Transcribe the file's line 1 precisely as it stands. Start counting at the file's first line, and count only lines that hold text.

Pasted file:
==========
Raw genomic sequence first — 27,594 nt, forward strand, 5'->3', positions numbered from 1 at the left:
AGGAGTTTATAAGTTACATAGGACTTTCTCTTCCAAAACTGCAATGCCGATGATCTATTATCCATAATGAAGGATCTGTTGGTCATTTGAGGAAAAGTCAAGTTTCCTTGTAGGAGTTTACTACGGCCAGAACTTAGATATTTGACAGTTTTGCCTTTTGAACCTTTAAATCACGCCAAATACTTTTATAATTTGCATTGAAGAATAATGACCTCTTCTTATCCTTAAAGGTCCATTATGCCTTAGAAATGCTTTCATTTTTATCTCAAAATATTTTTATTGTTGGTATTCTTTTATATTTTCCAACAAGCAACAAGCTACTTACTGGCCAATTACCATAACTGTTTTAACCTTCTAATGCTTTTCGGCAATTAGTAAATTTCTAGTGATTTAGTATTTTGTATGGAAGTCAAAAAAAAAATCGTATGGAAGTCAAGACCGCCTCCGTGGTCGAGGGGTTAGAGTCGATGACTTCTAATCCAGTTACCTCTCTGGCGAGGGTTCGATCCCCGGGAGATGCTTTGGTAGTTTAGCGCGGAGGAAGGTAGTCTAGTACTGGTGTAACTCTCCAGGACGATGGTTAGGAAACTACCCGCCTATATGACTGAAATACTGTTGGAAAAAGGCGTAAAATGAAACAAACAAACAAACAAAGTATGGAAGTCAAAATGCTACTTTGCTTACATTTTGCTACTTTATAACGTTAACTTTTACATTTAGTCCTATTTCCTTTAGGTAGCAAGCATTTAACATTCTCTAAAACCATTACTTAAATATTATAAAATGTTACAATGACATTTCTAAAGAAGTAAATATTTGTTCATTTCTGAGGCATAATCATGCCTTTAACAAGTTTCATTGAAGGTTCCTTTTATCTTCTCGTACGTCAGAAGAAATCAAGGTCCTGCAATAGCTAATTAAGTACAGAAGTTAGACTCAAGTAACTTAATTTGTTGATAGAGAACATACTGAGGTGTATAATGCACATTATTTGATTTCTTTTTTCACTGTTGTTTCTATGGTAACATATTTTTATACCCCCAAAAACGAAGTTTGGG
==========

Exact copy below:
Raw genomic sequence first — 27,594 nt, forward strand, 5'->3', positions numbered from 1 at the left: